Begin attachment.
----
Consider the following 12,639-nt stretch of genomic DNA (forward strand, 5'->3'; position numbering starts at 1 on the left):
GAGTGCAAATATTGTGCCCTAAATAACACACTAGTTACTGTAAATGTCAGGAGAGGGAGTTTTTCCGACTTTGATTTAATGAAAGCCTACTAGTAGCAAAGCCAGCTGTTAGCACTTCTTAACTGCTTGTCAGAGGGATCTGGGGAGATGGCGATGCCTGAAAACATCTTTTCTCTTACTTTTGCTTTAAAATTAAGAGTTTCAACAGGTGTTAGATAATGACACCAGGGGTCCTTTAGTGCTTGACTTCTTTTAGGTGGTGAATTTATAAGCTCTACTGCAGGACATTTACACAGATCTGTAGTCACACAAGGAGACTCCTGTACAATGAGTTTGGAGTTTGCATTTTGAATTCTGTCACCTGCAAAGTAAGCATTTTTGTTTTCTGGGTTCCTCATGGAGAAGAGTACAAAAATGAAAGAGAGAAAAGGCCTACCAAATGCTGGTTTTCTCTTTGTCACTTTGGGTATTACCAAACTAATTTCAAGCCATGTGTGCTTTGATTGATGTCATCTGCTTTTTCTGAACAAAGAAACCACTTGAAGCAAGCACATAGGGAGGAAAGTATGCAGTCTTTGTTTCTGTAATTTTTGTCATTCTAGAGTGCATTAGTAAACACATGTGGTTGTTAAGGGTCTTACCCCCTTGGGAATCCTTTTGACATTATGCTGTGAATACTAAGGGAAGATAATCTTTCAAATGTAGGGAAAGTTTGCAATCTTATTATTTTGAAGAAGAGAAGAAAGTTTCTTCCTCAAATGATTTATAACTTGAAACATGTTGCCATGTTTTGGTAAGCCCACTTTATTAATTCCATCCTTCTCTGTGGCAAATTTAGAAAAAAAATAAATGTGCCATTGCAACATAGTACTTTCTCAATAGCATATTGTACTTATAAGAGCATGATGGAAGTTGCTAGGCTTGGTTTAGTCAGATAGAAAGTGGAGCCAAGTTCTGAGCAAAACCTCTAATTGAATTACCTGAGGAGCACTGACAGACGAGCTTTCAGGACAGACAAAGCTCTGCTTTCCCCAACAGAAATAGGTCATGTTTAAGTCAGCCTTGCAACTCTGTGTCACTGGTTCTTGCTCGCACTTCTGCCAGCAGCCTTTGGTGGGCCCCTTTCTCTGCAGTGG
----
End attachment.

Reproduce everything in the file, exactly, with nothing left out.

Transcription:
Consider the following 12,639-nt stretch of genomic DNA (forward strand, 5'->3'; position numbering starts at 1 on the left):
GAGTGCAAATATTGTGCCCTAAATAACACACTAGTTACTGTAAATGTCAGGAGAGGGAGTTTTTCCGACTTTGATTTAATGAAAGCCTACTAGTAGCAAAGCCAGCTGTTAGCACTTCTTAACTGCTTGTCAGAGGGATCTGGGGAGATGGCGATGCCTGAAAACATCTTTTCTCTTACTTTTGCTTTAAAATTAAGAGTTTCAACAGGTGTTAGATAATGACACCAGGGGTCCTTTAGTGCTTGACTTCTTTTAGGTGGTGAATTTATAAGCTCTACTGCAGGACATTTACACAGATCTGTAGTCACACAAGGAGACTCCTGTACAATGAGTTTGGAGTTTGCATTTTGAATTCTGTCACCTGCAAAGTAAGCATTTTTGTTTTCTGGGTTCCTCATGGAGAAGAGTACAAAAATGAAAGAGAGAAAAGGCCTACCAAATGCTGGTTTTCTCTTTGTCACTTTGGGTATTACCAAACTAATTTCAAGCCATGTGTGCTTTGATTGATGTCATCTGCTTTTTCTGAACAAAGAAACCACTTGAAGCAAGCACATAGGGAGGAAAGTATGCAGTCTTTGTTTCTGTAATTTTTGTCATTCTAGAGTGCATTAGTAAACACATGTGGTTGTTAAGGGTCTTACCCCCTTGGGAATCCTTTTGACATTATGCTGTGAATACTAAGGGAAGATAATCTTTCAAATGTAGGGAAAGTTTGCAATCTTATTATTTTGAAGAAGAGAAGAAAGTTTCTTCCTCAAATGATTTATAACTTGAAACATGTTGCCATGTTTTGGTAAGCCCACTTTATTAATTCCATCCTTCTCTGTGGCAAATTTAGAAAAAAAATAAATGTGCCATTGCAACATAGTACTTTCTCAATAGCATATTGTACTTATAAGAGCATGATGGAAGTTGCTAGGCTTGGTTTAGTCAGATAGAAAGTGGAGCCAAGTTCTGAGCAAAACCTCTAATTGAATTACCTGAGGAGCACTGACAGACGAGCTTTCAGGACAGACAAAGCTCTGCTTTCCCCAACAGAAATAGGTCATGTTTAAGTCAGCCTTGCAACTCTGTGTCACTGGTTCTTGCTCGCACTTCTGCCAGCAGCCTTTGGTGGGCCCCTTTCTCTGCAGTGG